The story of Mauritia actually starts with Rodinia [pictured above], an ancient supercontinent that once included all of the dry land on Earth. About 750 million years ago, Rodinia started to fragment, and one of the pieces that broke loose was Mauritia. It was a quarter of the size of present-day Madagascar.

Mauritia existed for a long time. But 85 million years ago, as Earth's land continued to shift, the microcontinent started to break up. Eventually, it vanished into the ocean.

But pieces of Mauritia may remain, possibly on the floor of the Indian Ocean. There's probably also some of the lost island deep down in Earth, about 6 miles (10 kilometers) below modern Mauritius, a much smaller volcanic island in the Indian Ocean that appeared 9 million years ago. In 2013, scientists who'd analyzed sand from its beaches discovered the presence of minerals that were much, much older - about the age that you'd expect to find in a continental crust. That led them to figure out that Mauritia had once existed [source: Morelle].

2. Sarah Anne Island - Lost to Clerical Error


In 1858, a ship crew representing the New York Guano company - yes, there once was such an enterprise - was out searching in the Pacific for promising sources of bird poop fertilizer. They discovered a tiny island, which they named Sarah Anne and claimed for the company. They marked it down as latitude 4 north, longitude 154.22 west. Mariner's charts put it slightly to the northeast of Christmas Island.

Fifteen years later, the USS Portsmouth tried without success to find Sarah Anne Island at those coordinates. The U.S. government's official mapmakers, though, refused to concede that it didn't exist.

None of that really mattered much until 1937, when astronomers started preparing to observe an eclipse. The event would only last for seven minutes, and the scientists figured out that the only dry land in the Pacific that gave them a suitable vantage point during that time was Sarah Anne Island.

So the government mapmakers scrutinized the chart again. Their conclusion was that someone had written down the coordinates slightly wrong - it should have been latitude 4 south, which matched the coordinates for Independence Island (or Malden Island), another land mass that was near Christmas Island. So Sarah Anne became the only island ever to vanish due to clerical error [source: Associated Press].

1. Kane - A Peninsula That Was Once an Island

Image: Erkmen Senan/Wikimedia Commons

The Garip Islands [pictured above], a pair of tiny islands that lie in the Aegean Sea a few hundred yards off the coastline of Turkey, don't seem like they would be a very significant place. But back in 406 B.C.E., when they were called the Arginusae Islands, they were near the site of an important naval battle between Athens and Sparta in the Peloponnesian War.

The odd thing, though, is that ancient written sources indicate there actually were three Arginusae Islands, not two. The third supposedly was the site of the ancient port city of Kane. For years, scholars puzzled over that inconsistency, because the location now is a peninsula. Maps from the Ottoman Empire showed that it had been part of mainland Turkey since at least the 1500s.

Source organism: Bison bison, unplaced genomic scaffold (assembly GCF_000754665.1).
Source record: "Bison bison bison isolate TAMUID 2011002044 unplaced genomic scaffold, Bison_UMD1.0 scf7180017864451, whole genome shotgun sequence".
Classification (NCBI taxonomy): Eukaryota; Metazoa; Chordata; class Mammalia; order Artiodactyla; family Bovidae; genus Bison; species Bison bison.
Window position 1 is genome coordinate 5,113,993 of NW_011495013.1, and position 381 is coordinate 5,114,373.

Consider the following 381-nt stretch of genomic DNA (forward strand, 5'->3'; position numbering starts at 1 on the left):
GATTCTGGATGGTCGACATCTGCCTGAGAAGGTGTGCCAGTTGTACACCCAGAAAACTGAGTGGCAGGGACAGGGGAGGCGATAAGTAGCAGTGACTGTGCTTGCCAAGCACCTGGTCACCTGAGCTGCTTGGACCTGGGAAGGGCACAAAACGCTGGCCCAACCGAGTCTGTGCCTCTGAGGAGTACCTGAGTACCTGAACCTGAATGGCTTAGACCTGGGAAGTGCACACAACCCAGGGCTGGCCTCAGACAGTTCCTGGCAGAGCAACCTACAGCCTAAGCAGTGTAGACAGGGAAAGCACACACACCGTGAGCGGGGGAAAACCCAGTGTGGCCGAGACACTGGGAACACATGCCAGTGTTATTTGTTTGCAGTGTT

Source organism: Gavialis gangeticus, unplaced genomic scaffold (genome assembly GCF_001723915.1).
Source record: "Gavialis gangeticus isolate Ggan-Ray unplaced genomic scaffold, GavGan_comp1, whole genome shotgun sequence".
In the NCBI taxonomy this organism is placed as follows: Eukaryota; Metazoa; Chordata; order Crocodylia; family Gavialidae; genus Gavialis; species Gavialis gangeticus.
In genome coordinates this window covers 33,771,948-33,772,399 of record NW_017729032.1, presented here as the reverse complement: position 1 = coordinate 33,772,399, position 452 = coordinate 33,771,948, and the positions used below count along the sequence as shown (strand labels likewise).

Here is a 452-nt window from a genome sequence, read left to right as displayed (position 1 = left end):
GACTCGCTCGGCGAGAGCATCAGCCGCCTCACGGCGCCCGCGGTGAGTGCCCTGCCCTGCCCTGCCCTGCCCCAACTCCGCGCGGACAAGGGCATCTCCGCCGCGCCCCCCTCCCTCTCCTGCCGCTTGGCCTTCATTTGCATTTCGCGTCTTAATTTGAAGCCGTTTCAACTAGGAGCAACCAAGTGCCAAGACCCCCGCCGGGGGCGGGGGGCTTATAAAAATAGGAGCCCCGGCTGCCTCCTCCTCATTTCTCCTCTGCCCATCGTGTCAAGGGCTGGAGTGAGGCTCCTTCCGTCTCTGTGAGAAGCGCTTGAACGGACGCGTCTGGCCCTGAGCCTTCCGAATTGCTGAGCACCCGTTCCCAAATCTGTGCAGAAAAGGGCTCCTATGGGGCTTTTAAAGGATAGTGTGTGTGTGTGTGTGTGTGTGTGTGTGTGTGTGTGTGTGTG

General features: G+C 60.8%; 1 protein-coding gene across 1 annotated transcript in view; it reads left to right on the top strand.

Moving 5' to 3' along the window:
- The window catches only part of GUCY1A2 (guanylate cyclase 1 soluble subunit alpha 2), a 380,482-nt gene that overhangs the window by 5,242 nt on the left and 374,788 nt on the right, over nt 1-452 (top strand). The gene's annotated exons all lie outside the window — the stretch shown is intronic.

Then, finally, in 2015, researchers discovered the answer. They drilled deep into the ground and discovered evidence - including the remains of an ancient harbor - that the peninsula actually had once been an island. Apparently, some time before the 1500s, earthquakes or sediment eroded from nearby farm fields and created a land bridge [source: Romeo].

Author's Note: I've been fascinated with the idea of lost islands since I first heard the British pop singer Donovan's 1969 single "Atlantis," which took considerable literary license with original legend described by Plato, and with Greek mythology in general. It also contains a wonderfully nonsensical reference to "my antediluvian baby" that's been puzzling me for decades.

Related Articles:

More Great Links:

Article Sources:
1. Anderson, Elizabeth S. "10 Forgotten Lands Submerged by the Ocean." Listverse. Feb. 28, 2015. (May 7, 2016)
2. Anadolu Agency. "Researchers set to discover Istanbul's lost island." Hurryiet Daily News. May 8, 2016. (May 8, 2016)
3. Associated Press. "Island claimed by India and Bangladesh sinks below waves." Guardian. March 24, 2010. (May 7, 2016)
4. Associated Press. "Pacific Island Was 'Missing' Because of a Clerical Error." Spokane Daily Chronicle. July 19, 1937. (May 7, 2016)
5. Associated Press. "Vanishing of Sarah Ann, Tiny Pacific Island, Causes Scientists Much Worry." Ludington Daily News. Oct. 16, 1932. (May 7, 2016)
6. Atherton, Matt. "Turkey: Lost ancient island of Vordonisi to be revealed 1,000 years after being submerged by earthquake." International Business Times. March 1, 2016. (May 7, 2016)
7. BBC News. "South Pacific Sandy Island 'proven not to exist'." Nov. 22, 2012. (May 8, 2016)
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Top image: NASA Blue Marble image of the non-existent Sandy Island (circled area). Credit: Strebe/Wikimedia Commons.

[Post Source: How Stuff Works. Edited. Some images added.]